HC Deb 19 April 1956 vol 551 cc1160-1
23. Mr. Osborne

asked the Secretary of State for the Home Department, in view of the fact that 40,000 Jamaicans are expected to come to this country this year, in addition to large numbers from other parts of the Commonwealth, and in view of the urgent need to regulate and limit immigration, what action Her Majesty's Government proposes to take.

Mr. Deedes

I have nothing to add at present to the Answer which my right hon. and gallant Friend gave on 27th October last.

Mr. Osborne

Does my hon. Friend mean that the Government will never take any action no matter how many immigrants arrive? In view of the case raised by the hon. Member for Eton and Slough (Mr. Fenner Brockway), where coloured men were turned out before white men, does my hon. Friend not fear that there will be trouble here should unemployment occur again?

Mr. Deedes

The reply to the first part of the supplementary question is that my Answer did not mean that at all. A statement will be made when the Government have completed their consideration of the question. In view of the very wide and complex issues involved, I cannot say when that will be.

Mr. Younger

Is it not correct to say that the vast majority of the West Indians coming here have found employment and are making a useful contribution? Is it not also the case that, despite this immigration, for several years past—in fact, continuously since the war—there has been a net emigration from Britain of 50,000 to 100,000? In those circumstances, will the hon. Gentleman be very slow indeed about accepting his hon. Friend's recommendations?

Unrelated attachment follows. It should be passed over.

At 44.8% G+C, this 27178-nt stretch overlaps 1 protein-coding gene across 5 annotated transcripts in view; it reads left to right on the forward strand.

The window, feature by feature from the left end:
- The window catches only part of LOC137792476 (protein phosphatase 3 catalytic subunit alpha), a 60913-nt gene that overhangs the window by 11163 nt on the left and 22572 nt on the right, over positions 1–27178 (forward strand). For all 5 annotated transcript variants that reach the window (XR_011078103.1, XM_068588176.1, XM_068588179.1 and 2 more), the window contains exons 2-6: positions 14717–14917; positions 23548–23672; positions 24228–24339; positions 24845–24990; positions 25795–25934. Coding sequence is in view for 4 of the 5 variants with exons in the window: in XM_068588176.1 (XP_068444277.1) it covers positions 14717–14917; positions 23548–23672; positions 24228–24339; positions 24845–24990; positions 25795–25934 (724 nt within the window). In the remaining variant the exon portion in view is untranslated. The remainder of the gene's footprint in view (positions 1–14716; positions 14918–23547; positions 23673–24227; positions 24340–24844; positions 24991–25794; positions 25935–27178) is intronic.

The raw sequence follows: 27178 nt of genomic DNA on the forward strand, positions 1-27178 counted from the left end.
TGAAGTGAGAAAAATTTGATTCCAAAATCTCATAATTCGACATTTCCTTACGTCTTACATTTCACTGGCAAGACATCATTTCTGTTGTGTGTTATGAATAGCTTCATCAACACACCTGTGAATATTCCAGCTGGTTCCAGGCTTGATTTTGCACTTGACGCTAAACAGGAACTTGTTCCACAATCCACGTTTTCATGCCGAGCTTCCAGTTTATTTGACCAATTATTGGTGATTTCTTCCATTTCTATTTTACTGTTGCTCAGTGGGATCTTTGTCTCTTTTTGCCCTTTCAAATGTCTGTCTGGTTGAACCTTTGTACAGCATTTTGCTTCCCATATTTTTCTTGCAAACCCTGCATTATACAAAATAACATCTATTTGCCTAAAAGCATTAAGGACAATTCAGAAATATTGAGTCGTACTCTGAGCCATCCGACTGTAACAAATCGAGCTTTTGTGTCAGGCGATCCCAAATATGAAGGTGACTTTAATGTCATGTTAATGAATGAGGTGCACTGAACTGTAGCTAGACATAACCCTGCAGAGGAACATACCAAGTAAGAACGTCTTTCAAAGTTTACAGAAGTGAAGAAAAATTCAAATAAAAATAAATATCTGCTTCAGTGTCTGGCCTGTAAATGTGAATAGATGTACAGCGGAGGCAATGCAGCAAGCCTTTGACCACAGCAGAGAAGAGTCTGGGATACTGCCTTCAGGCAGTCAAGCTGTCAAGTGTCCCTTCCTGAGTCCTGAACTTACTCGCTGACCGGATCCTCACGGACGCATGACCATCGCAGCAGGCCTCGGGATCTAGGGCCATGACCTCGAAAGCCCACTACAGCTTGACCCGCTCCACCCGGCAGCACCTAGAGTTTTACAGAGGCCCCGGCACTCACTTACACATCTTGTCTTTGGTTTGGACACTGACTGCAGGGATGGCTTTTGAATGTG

Mr. N. Pannell

Is my hon. Friend aware that grave social problems are arising in Liverpool and other cities as a result of the influx of immigrants? While they may be able to find jobs at present, the housing accommodation is hopelessly inadequate. Is my hon. Friend also aware that the action of the British Transport Commission in recruiting staff in the West Indies will only aggravate the position?

Mr. Deedes

While I do not necessarily disagree with what was said by the right hon. Member for Grimsby (Mr. Younger), there are, of course, troubles of this sort which have to be considered. I have said that they are being considered and that a statement will be made when that consideration is completed.

Mr. G. Thomas

Is the hon. Gentleman aware that these social problems have always existed in the great ports? Is not the place in which to tackle the problem Jamaica, instead of in this country when the men arrive? Will the hon. Gentleman ask his right hon. Friends to give urgent consideration to helping in the provision of employment in Jamaica, and then the Jamaicans will not want to come here?

Mr. Osborne

In view of the unsatisfactory nature of the reply, I give notice that I shall raise the matter on the Adjournment.